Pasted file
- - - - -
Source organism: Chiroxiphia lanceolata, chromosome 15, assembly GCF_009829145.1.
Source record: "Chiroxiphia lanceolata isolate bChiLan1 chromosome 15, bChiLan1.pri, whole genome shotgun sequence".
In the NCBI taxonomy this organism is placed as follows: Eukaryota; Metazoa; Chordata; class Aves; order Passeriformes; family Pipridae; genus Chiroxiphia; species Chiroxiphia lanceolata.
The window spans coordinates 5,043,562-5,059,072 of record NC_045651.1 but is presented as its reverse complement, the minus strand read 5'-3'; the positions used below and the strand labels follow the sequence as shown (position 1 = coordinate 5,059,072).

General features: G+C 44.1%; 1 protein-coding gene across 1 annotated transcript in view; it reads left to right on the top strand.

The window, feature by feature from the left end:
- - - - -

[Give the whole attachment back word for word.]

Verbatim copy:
Source organism: Chiroxiphia lanceolata, chromosome 15, assembly GCF_009829145.1.
Source record: "Chiroxiphia lanceolata isolate bChiLan1 chromosome 15, bChiLan1.pri, whole genome shotgun sequence".
In the NCBI taxonomy this organism is placed as follows: Eukaryota; Metazoa; Chordata; class Aves; order Passeriformes; family Pipridae; genus Chiroxiphia; species Chiroxiphia lanceolata.
The window spans coordinates 5,043,562-5,059,072 of record NC_045651.1 but is presented as its reverse complement, the minus strand read 5'-3'; the positions used below and the strand labels follow the sequence as shown (position 1 = coordinate 5,059,072).

General features: G+C 44.1%; 1 protein-coding gene across 1 annotated transcript in view; it reads left to right on the top strand.

The window, feature by feature from the left end: